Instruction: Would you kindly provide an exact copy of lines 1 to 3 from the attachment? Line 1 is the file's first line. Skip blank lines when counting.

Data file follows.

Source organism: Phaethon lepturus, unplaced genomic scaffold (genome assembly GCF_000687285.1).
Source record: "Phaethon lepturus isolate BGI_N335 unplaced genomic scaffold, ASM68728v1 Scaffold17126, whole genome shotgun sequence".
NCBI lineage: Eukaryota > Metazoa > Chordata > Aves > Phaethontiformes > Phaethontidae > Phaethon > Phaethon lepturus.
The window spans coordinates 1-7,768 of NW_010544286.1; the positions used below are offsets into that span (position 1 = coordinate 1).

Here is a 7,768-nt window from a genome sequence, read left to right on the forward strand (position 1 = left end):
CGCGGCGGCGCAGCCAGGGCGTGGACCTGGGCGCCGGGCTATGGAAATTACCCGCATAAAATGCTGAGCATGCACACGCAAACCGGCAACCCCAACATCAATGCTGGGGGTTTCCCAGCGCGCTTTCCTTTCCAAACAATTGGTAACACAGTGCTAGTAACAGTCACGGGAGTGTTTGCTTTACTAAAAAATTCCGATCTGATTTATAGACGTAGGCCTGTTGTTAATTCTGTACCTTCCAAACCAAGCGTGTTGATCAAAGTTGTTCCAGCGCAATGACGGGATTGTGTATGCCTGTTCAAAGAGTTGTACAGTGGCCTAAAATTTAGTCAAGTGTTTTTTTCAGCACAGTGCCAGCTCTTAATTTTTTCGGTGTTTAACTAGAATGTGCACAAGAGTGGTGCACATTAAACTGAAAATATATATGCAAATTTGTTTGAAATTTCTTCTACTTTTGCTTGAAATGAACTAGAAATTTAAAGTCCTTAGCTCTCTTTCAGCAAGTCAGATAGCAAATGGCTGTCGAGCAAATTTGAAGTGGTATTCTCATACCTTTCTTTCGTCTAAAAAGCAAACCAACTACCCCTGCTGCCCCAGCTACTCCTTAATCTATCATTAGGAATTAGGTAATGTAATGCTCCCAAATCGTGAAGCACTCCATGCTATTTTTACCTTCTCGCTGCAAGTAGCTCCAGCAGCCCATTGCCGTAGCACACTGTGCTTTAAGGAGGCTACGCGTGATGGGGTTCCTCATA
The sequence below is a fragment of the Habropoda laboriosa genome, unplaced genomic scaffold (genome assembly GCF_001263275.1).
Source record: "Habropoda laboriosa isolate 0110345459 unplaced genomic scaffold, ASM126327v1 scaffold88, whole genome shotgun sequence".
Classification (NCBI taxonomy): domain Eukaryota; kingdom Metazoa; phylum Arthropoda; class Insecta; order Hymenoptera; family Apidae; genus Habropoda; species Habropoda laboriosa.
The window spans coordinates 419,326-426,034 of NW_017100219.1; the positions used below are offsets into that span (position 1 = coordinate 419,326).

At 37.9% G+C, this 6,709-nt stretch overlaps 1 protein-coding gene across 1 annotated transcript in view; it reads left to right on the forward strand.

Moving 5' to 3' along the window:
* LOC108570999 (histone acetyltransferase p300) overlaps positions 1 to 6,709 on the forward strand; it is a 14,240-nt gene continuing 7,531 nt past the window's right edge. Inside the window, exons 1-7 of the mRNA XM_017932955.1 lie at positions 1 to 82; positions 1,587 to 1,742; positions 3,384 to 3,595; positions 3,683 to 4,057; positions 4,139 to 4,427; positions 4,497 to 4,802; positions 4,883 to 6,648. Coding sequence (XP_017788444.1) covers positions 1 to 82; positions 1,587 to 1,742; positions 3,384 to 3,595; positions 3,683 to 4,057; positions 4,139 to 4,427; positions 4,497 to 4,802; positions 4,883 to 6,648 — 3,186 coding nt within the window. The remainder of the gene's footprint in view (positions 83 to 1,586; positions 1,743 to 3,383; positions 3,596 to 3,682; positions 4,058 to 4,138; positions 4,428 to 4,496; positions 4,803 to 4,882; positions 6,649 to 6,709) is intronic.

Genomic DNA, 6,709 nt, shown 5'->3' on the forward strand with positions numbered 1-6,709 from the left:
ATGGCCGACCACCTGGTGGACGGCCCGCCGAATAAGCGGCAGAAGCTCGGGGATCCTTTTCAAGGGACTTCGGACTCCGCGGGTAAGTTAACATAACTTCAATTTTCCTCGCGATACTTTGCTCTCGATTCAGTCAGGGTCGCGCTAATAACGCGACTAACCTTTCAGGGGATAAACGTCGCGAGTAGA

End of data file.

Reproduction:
Source organism: Phaethon lepturus, unplaced genomic scaffold (genome assembly GCF_000687285.1).
Source record: "Phaethon lepturus isolate BGI_N335 unplaced genomic scaffold, ASM68728v1 Scaffold17126, whole genome shotgun sequence".
NCBI lineage: Eukaryota > Metazoa > Chordata > Aves > Phaethontiformes > Phaethontidae > Phaethon > Phaethon lepturus.